We asked respondents whose organisation experienced economic crime to profile the main perpetrator of the most serious fraud they had faced. The picture which emerged was similar to previous years, with 56% reporting that the main perpetrator was internal, and 40% reporting the main perpetrator was external.
But dig a little into the data, and some sharp contrasts begin to emerge at the sector level.
While global averages continue their 56% internal/40% external split, the figure below shows the financial services sector was unique in reporting almost the inverse, citing external perpetrators (59%) as their greatest fraud adversaries — a continuation of a pattern evident in 2011 as well. This is likely due to the disproportionately high rate of cybercrime affecting financial services (45%, compared to all other industries at 17%) and to the fact that cybercrime tends to involve external fraudsters.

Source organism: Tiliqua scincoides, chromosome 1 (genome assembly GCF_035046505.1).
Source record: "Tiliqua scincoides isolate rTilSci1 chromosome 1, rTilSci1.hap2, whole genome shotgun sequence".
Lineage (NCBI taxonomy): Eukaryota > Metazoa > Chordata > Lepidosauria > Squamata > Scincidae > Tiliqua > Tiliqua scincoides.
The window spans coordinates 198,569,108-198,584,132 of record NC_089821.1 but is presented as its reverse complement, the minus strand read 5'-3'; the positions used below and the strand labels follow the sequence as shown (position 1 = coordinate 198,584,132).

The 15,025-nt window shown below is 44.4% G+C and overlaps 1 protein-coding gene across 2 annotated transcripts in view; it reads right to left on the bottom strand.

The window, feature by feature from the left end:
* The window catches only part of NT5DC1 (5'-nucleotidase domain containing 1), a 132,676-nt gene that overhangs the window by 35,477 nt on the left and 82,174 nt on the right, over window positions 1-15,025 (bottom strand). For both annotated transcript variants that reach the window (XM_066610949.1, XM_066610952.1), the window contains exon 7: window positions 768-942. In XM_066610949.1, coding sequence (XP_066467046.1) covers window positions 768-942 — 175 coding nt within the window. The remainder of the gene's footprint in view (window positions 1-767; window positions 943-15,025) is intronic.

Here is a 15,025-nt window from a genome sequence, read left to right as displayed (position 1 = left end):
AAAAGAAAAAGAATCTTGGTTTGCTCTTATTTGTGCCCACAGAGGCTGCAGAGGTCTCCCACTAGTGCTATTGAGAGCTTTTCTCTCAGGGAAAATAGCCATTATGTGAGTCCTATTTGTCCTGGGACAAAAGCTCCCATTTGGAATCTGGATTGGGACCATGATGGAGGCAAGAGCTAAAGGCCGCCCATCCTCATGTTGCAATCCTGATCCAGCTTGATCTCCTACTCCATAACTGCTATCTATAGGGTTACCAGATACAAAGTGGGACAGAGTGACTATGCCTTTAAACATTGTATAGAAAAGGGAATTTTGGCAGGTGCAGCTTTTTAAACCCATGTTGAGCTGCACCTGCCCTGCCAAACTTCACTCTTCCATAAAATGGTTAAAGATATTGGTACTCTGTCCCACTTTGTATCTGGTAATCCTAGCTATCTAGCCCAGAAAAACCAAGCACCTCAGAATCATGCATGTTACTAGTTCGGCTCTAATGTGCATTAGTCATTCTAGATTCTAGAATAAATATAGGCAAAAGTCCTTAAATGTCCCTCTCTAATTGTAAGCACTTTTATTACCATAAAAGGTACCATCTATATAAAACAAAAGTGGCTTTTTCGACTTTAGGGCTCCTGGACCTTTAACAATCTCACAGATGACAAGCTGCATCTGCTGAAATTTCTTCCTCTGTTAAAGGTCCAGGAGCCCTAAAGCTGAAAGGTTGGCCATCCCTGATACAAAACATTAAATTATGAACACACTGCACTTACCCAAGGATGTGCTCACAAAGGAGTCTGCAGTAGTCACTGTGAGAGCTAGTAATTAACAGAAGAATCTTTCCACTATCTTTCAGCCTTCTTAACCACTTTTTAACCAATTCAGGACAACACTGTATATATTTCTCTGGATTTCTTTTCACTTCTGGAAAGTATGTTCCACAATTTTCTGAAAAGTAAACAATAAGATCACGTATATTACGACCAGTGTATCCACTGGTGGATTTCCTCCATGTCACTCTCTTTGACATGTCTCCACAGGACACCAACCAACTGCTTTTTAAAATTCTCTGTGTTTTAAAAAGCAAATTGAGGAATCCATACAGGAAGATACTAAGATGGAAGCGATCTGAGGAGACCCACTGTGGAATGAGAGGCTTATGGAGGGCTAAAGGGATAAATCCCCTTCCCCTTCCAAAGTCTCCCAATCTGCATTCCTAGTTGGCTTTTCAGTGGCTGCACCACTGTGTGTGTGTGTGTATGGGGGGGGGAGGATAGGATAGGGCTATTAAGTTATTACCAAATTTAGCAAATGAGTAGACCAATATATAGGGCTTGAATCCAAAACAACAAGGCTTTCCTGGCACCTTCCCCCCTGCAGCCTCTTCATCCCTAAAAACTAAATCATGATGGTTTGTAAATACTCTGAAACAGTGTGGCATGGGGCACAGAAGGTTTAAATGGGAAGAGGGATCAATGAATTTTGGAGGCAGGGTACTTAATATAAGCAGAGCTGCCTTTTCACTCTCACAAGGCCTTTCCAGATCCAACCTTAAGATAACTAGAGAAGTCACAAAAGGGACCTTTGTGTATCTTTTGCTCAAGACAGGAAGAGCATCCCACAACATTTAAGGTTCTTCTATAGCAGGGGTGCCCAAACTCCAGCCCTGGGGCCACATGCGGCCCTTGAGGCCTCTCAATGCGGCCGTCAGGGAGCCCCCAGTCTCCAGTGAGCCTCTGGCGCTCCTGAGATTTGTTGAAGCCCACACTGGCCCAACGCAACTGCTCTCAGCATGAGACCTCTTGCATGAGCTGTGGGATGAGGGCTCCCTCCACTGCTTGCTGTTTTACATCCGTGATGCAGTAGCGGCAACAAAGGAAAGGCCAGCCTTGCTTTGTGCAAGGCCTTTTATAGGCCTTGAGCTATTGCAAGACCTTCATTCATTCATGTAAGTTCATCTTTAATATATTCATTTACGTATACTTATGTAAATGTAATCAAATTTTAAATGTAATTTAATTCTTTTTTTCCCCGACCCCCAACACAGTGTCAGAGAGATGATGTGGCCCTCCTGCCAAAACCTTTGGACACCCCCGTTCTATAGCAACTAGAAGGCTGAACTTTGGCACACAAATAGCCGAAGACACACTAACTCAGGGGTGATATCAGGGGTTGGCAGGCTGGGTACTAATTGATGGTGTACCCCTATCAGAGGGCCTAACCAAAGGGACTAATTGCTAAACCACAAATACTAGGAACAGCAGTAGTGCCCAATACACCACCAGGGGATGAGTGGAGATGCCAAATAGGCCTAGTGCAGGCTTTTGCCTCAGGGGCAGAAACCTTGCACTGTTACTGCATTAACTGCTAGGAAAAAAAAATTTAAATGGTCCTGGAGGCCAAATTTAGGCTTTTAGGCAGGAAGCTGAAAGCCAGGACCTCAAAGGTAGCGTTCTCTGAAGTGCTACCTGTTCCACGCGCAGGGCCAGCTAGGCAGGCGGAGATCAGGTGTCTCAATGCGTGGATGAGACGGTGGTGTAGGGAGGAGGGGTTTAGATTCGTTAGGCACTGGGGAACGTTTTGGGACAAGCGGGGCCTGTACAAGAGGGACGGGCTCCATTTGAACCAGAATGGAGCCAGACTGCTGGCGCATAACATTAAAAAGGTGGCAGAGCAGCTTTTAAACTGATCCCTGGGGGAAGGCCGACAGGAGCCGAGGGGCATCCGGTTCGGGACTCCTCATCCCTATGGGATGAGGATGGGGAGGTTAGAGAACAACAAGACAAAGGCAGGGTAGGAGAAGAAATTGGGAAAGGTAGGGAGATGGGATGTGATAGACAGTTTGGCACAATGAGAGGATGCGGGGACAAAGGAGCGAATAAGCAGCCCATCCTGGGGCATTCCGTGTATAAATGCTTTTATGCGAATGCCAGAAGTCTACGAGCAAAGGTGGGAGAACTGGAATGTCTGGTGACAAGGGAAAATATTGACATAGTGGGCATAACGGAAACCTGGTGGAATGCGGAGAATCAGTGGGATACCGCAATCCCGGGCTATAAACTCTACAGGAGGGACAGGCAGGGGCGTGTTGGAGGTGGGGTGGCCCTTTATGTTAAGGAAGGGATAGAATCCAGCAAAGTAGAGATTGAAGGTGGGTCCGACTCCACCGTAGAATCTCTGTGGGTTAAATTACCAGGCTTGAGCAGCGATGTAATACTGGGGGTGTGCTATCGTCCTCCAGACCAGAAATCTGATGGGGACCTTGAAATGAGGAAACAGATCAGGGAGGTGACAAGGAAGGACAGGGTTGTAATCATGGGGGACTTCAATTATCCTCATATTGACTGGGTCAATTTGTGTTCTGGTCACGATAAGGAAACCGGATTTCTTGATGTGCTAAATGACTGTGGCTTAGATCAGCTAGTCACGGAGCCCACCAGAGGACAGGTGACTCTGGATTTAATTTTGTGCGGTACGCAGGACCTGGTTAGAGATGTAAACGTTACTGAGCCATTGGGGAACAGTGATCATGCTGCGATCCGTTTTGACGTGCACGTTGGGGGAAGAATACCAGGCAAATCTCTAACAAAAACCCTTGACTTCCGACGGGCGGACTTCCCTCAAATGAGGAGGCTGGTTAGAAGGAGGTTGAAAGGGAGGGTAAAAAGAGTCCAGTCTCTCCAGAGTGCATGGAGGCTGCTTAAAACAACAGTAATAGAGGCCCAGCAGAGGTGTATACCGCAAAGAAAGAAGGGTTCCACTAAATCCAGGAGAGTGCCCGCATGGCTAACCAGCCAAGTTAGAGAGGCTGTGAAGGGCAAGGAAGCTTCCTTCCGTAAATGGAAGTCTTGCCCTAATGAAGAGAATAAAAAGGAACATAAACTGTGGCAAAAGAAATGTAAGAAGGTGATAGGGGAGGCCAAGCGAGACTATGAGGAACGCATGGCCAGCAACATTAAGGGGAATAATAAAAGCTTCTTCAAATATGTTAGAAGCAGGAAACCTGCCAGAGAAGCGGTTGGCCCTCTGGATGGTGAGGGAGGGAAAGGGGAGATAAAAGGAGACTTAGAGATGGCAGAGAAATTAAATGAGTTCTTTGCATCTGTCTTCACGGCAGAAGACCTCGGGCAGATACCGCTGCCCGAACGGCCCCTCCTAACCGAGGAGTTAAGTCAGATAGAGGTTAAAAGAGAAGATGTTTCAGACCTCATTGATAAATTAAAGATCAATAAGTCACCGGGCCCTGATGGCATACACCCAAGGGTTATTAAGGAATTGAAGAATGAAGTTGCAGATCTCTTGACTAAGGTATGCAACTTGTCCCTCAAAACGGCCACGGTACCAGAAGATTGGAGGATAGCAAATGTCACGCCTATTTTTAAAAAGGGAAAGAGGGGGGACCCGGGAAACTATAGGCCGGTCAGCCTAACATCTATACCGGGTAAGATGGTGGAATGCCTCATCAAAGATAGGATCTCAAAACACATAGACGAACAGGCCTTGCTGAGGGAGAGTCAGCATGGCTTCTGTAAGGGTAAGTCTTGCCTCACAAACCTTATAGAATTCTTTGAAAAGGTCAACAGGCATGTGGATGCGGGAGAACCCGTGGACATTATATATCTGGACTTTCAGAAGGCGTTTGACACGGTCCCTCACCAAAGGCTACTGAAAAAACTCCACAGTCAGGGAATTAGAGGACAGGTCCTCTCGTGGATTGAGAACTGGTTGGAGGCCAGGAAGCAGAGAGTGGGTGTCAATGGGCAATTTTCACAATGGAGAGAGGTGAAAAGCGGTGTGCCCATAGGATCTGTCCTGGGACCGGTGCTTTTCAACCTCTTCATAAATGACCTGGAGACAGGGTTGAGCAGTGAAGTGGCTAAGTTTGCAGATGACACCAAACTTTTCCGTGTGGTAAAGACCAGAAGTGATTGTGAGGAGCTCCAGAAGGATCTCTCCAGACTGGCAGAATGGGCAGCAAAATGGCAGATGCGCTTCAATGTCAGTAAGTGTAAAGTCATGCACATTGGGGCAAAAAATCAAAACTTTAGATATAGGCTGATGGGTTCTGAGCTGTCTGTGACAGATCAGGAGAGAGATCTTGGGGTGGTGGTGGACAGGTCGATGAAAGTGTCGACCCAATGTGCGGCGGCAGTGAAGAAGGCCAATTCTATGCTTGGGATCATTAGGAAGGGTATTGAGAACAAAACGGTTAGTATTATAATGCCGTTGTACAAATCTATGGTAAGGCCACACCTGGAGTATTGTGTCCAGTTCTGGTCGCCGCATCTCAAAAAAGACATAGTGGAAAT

On the other hand, certain industries consistently report a preponderance of internal perpetrators — for example, the engineering and construction (70%) and energy, utilities and mining (69%) sectors.
So who’s committing internal fraud? Our results indicate that the overall profile of the internal fraudster generally remained the same as in 2011 — middle-aged males with a college education or higher who have substantial tenure with the organisation. Globally, almost half of all frauds are committed by employees with 6 or more years of experience, and almost a third (29%) are committed by employees with 3 to 5 years of experience.
Presumably, there is a silver lining to having most of one’s fraud losses attributable to internal players — you have a better opportunity to mitigate these risks through improved internal policies, processes and controls when the fraudster is someone employed by the company. Mitigating the actions of external criminals may not be so easy.